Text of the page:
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America’s Do or Die Day

People are exhausted with worry. They don’t know what tomorrow will bring, and the uncertainty causes anxiety.

An election year is always a tough year. But this year seems tougher than most. The trade war with China that seemed to be abating with the January 15 signing of phase 1 of the trade agreement has been reignited as America blames China of spreading the coronavirus. And while the virus is wreaking havoc in the US with nearly two million people infected and more than 100,000 fatalities to date, Americans all over the country have suddenly taken to the streets in an intense outbreak of violence to protest the death of a black man at the hands of a white police officer during a botched arrest. America really needs a superhero now, but there is none in sight. As America’s do or die day approaches, the country depends on its people. If they vanquish hatred and unite above their differences, America will truly be great. If they do not, America will be gone.

As just said, the situation isn’t bright. People are exhausted with worry. They don’t know what tomorrow will bring, and the uncertainty causes anxiety. Even if people can comfort themselves with shopping where the economy has been reopened, they often can’t afford to buy much because the lockdown has left them penniless, because they lost their jobs, or because the shops went bankrupt. In such a volatile situation, all it takes is a match, and that match was George Floyd’s unwarranted death.

By now, the flares are about much more than Floyd’s death; they are about the fate and future of America. The process is dynamic and advancing very quickly toward social collapse, and who knows what’s next.

In many ways, the United States is modern day Babylon—a collection of ethnicities, faiths, and races that arrived either forcefully or in pursuit of a dream. That dream is now gone, but the people are there to stay, and so is the hatred. Now they must forge a nation unlike any other. Out of the most diverse and divided collection of people to ever occupy a country, Americans must find something to unite around that will be greater than their division, enmity, and distrust. There is no other way. If they don’t find a way to unite, the deepening chasms will rip the nation to pieces.

To do this, America must stop trying to make everyone the same. People aren’t the same, nor should they be. Just as no two organs in our body are the same, no two people are the same, and certainly no two races. However, just as all the organs in the body are complementary and essential for the existence of the body, so are the factions of American society. Diversity is not something to erase; it is something to embrace! It is a source of power, resilience, and joy. When different, even opposite organs in the body work together harmoniously, it is a sign of robust health. The factions of American society can and must do likewise.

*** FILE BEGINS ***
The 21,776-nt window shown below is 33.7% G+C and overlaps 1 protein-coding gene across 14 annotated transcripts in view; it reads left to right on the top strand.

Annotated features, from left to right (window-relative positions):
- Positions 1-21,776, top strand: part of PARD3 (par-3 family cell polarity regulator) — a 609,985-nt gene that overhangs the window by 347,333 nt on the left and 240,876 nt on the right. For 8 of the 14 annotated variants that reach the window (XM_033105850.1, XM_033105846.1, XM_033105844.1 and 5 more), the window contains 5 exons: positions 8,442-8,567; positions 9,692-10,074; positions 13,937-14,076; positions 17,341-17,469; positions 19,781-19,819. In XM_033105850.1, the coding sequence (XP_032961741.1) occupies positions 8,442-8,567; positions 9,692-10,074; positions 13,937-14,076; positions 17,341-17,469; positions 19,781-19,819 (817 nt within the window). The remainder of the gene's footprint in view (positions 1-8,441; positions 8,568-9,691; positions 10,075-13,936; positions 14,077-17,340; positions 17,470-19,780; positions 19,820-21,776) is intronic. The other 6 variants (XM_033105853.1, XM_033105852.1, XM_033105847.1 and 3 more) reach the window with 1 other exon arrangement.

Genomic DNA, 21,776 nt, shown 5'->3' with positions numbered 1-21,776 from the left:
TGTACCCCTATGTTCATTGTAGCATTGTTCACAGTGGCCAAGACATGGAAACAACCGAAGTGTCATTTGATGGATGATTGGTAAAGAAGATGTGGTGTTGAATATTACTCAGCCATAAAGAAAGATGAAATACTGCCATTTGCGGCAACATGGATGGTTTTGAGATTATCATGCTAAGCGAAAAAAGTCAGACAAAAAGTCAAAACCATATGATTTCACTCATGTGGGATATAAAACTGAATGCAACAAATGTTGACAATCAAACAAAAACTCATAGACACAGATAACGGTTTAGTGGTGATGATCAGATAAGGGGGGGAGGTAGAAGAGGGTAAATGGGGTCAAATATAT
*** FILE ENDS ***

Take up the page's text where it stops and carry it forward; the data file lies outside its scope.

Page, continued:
In the emerging global mayhem, the eyes of all the nations look to America for an example. Now that America is torn apart by hatred, its foul offshoots are already spilling over, as protests have erupted in London, Berlin, and Toronto. If Americans realize the responsibility that is resting on their shoulders, it just might help them find the strength to overcome centuries of fear, suspicion, and animus.

Human history has always been written in blood, most often the blood of innocent people. We are living in historic times, when the entire human race is converging into one global entity. It is certainly a dramatic and historic shift, but we don’t have to write this chapter in the usual way; we can do this consciously, willingly, out of our own volition, and therefore peacefully. The United States is the leader in this process; it is the most powerful nation, its population is the most diverse, and its social problems demonstrate the kind of challenges humanity will soon be facing. This puts the United States in a unique position to be the trailblazer and pave the way for a new humanity by setting an example of transcending bias, enmity, and fear. But will the American people choose to do so? Only they will decide.

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